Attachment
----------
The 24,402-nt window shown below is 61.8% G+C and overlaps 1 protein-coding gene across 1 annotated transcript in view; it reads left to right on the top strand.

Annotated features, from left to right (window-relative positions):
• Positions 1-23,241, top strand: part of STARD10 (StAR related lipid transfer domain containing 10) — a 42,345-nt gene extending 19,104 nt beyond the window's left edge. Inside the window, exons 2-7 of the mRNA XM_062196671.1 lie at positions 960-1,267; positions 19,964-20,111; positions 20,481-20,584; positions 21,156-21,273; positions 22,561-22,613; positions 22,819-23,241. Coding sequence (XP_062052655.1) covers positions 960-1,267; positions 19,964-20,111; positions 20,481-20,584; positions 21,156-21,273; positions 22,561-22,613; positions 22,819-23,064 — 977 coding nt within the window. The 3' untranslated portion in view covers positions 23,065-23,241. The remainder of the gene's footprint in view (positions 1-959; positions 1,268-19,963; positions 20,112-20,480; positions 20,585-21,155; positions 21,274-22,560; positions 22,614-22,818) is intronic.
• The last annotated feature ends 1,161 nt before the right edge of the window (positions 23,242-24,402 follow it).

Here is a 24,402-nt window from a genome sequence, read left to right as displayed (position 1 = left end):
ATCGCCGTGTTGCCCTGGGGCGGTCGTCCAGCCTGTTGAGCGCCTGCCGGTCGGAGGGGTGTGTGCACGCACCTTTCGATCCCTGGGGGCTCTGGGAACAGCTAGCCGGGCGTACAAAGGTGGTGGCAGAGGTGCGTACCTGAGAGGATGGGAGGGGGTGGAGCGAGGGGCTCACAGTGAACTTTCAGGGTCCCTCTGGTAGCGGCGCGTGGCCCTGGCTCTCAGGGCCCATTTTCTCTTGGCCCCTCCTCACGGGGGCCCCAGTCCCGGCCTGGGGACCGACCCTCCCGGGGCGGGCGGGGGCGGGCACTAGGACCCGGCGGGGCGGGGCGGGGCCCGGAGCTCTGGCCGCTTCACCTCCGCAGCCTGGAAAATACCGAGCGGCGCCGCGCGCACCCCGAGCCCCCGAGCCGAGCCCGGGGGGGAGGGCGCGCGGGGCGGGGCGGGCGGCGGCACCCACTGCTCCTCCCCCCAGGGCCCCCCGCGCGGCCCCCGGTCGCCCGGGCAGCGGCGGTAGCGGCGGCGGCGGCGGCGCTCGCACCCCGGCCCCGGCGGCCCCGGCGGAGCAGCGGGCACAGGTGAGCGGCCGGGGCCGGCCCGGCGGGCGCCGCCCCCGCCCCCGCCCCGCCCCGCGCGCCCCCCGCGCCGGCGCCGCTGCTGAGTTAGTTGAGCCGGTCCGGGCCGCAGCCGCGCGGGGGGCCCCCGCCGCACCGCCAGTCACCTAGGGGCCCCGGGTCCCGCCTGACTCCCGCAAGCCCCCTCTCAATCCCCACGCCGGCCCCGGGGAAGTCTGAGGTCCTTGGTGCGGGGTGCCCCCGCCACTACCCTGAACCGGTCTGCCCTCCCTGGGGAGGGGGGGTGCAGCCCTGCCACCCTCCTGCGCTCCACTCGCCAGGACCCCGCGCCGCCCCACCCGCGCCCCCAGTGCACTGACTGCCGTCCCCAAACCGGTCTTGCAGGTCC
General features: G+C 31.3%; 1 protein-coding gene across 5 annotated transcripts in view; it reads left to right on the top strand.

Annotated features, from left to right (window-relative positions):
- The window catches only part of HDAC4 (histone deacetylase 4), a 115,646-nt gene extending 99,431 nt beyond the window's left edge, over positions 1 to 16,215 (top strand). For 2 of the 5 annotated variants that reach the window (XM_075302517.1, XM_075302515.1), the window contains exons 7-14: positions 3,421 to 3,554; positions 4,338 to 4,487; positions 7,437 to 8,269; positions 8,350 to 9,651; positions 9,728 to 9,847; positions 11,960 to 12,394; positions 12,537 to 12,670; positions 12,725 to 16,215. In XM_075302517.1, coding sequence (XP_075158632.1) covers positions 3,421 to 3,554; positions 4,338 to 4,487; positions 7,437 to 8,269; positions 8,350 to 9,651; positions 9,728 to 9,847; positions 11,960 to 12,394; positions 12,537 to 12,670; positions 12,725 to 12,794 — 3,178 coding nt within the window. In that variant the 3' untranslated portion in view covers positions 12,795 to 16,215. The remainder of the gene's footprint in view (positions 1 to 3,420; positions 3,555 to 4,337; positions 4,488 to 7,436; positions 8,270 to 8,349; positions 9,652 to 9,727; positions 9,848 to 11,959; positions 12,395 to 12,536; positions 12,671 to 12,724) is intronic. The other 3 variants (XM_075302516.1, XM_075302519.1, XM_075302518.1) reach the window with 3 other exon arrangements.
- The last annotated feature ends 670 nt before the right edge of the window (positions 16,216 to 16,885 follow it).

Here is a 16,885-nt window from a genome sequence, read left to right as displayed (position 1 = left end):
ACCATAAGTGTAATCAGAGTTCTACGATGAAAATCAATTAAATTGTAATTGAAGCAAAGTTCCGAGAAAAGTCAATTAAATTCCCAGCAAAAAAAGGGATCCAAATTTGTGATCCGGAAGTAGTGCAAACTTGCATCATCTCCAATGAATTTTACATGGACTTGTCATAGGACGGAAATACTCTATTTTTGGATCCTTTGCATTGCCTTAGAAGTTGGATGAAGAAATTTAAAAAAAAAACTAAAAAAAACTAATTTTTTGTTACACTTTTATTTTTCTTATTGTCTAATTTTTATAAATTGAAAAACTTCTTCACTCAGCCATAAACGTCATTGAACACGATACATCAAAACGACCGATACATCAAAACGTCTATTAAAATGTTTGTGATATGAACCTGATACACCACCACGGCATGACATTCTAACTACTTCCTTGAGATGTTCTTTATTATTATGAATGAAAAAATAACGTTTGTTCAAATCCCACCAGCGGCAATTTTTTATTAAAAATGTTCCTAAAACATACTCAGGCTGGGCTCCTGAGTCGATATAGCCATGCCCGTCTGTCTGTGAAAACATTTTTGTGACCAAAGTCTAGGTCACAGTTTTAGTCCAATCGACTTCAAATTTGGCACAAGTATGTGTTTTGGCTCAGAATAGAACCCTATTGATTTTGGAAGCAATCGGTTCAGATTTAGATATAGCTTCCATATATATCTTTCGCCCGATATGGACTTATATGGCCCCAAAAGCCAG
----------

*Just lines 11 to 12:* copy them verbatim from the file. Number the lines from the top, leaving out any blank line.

Here is a 16,885-nt window from a genome sequence, read left to right as displayed (position 1 = left end):
ACCATAAGTGTAATCAGAGTTCTACGATGAAAATCAATTAAATTGTAATTGAAGCAAAGTTCCGAGAAAAGTCAATTAAATTCCCAGCAAAAAAAGGGATCCAAATTTGTGATCCGGAAGTAGTGCAAACTTGCATCATCTCCAATGAATTTTACATGGACTTGTCATAGGACGGAAATACTCTATTTTTGGATCCTTTGCATTGCCTTAGAAGTTGGATGAAGAAATTTAAAAAAAAAACTAAAAAAAACTAATTTTTTGTTACACTTTTATTTTTCTTATTGTCTAATTTTTATAAATTGAAAAACTTCTTCACTCAGCCATAAACGTCATTGAACACGATACATCAAAACGACCGATACATCAAAACGTCTATTAAAATGTTTGTGATATGAACCTGATACACCACCACGGCATGACATTCTAACTACTTCCTTGAGATGTTCTTTATTATTATGAATGAAAAAATAACGTTTGTTCAAATCCCACCAGCGGCAATTTTTTATTAAAAATGTTCCTAAAACATACTCAGGCTGGGCTCCTGAGTCGATATAGCCATGCCCGTCTGTCTGTGAAAACATTTTTGTGACCAAAGTCTAGGTCACAGTTTTAGTCCAATCGACTTCAAATTTGGCACAAGTATGTGTTTTGGCTCAGAATAGAACCCTATTGATTTTGGAAGCAATCGGTTCAGATTTAGATATAGCTTCCATATATATCTTTCGCCCGATATGGACTTATATGGCCCCAAAAGCCAG